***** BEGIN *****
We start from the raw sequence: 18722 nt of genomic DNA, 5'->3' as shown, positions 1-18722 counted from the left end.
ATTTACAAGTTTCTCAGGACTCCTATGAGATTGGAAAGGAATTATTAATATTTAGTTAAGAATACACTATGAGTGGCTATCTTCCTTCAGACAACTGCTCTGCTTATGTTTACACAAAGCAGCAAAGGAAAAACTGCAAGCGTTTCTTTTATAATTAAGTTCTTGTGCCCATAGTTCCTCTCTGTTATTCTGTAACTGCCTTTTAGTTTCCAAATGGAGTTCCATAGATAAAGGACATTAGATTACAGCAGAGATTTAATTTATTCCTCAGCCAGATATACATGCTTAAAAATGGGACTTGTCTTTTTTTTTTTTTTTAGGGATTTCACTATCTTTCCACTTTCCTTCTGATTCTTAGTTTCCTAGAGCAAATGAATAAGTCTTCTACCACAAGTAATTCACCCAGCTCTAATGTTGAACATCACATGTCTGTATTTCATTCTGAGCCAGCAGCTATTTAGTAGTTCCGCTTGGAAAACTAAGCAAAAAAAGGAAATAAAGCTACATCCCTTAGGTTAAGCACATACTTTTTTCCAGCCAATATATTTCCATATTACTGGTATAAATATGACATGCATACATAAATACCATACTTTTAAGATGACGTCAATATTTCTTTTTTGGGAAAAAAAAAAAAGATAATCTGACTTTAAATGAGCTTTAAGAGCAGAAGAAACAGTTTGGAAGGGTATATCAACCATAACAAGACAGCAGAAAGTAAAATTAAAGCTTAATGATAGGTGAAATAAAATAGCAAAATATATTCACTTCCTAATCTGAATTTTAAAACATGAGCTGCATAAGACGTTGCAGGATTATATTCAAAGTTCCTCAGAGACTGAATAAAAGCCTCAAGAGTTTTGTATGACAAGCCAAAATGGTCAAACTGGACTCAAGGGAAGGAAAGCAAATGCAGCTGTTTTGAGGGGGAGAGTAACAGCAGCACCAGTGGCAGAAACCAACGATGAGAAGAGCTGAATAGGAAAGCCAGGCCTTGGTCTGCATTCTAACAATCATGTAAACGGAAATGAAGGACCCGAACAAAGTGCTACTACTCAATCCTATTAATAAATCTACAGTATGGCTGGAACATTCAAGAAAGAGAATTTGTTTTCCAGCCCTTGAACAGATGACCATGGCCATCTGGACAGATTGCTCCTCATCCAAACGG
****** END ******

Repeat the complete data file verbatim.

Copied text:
We start from the raw sequence: 18722 nt of genomic DNA, 5'->3' as shown, positions 1-18722 counted from the left end.
ATTTACAAGTTTCTCAGGACTCCTATGAGATTGGAAAGGAATTATTAATATTTAGTTAAGAATACACTATGAGTGGCTATCTTCCTTCAGACAACTGCTCTGCTTATGTTTACACAAAGCAGCAAAGGAAAAACTGCAAGCGTTTCTTTTATAATTAAGTTCTTGTGCCCATAGTTCCTCTCTGTTATTCTGTAACTGCCTTTTAGTTTCCAAATGGAGTTCCATAGATAAAGGACATTAGATTACAGCAGAGATTTAATTTATTCCTCAGCCAGATATACATGCTTAAAAATGGGACTTGTCTTTTTTTTTTTTTTTAGGGATTTCACTATCTTTCCACTTTCCTTCTGATTCTTAGTTTCCTAGAGCAAATGAATAAGTCTTCTACCACAAGTAATTCACCCAGCTCTAATGTTGAACATCACATGTCTGTATTTCATTCTGAGCCAGCAGCTATTTAGTAGTTCCGCTTGGAAAACTAAGCAAAAAAAGGAAATAAAGCTACATCCCTTAGGTTAAGCACATACTTTTTTCCAGCCAATATATTTCCATATTACTGGTATAAATATGACATGCATACATAAATACCATACTTTTAAGATGACGTCAATATTTCTTTTTTGGGAAAAAAAAAAAAGATAATCTGACTTTAAATGAGCTTTAAGAGCAGAAGAAACAGTTTGGAAGGGTATATCAACCATAACAAGACAGCAGAAAGTAAAATTAAAGCTTAATGATAGGTGAAATAAAATAGCAAAATATATTCACTTCCTAATCTGAATTTTAAAACATGAGCTGCATAAGACGTTGCAGGATTATATTCAAAGTTCCTCAGAGACTGAATAAAAGCCTCAAGAGTTTTGTATGACAAGCCAAAATGGTCAAACTGGACTCAAGGGAAGGAAAGCAAATGCAGCTGTTTTGAGGGGGAGAGTAACAGCAGCACCAGTGGCAGAAACCAACGATGAGAAGAGCTGAATAGGAAAGCCAGGCCTTGGTCTGCATTCTAACAATCATGTAAACGGAAATGAAGGACCCGAACAAAGTGCTACTACTCAATCCTATTAATAAATCTACAGTATGGCTGGAACATTCAAGAAAGAGAATTTGTTTTCCAGCCCTTGAACAGATGACCATGGCCATCTGGACAGATTGCTCCTCATCCAAACGG